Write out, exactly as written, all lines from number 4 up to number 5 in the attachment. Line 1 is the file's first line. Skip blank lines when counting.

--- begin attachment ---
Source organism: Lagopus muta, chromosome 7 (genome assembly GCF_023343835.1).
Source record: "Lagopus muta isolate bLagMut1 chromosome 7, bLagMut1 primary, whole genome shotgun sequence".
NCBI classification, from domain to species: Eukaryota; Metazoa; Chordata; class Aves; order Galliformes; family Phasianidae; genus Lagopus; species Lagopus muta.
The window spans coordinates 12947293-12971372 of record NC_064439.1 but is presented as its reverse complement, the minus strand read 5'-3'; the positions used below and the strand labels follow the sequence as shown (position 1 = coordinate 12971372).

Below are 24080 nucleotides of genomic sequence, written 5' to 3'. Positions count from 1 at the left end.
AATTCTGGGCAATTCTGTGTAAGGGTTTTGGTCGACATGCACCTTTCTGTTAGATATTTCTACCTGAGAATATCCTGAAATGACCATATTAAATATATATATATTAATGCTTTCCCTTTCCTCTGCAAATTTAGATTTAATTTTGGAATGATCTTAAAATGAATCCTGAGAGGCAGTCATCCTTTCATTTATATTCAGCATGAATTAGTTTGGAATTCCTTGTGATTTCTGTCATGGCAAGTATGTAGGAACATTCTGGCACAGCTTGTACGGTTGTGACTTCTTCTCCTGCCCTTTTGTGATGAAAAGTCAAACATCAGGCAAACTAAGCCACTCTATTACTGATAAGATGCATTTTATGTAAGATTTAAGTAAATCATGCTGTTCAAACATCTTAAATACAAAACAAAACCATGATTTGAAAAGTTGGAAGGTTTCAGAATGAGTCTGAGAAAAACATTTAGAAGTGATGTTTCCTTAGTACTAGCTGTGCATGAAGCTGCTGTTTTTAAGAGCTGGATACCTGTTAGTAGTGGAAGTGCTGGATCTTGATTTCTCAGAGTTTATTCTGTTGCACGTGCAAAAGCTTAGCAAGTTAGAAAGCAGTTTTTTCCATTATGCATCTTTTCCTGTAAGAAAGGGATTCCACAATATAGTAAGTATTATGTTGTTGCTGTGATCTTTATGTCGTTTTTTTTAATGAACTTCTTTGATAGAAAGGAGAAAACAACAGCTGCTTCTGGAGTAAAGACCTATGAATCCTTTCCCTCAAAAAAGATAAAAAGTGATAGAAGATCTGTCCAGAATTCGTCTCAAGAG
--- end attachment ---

The window spans coordinates 12947293-12971372 of record NC_064439.1 but is presented as its reverse complement, the minus strand read 5'-3'; the positions used below and the strand labels follow the sequence as shown (position 1 = coordinate 12971372).

Below are 24080 nucleotides of genomic sequence, written 5' to 3'. Positions count from 1 at the left end.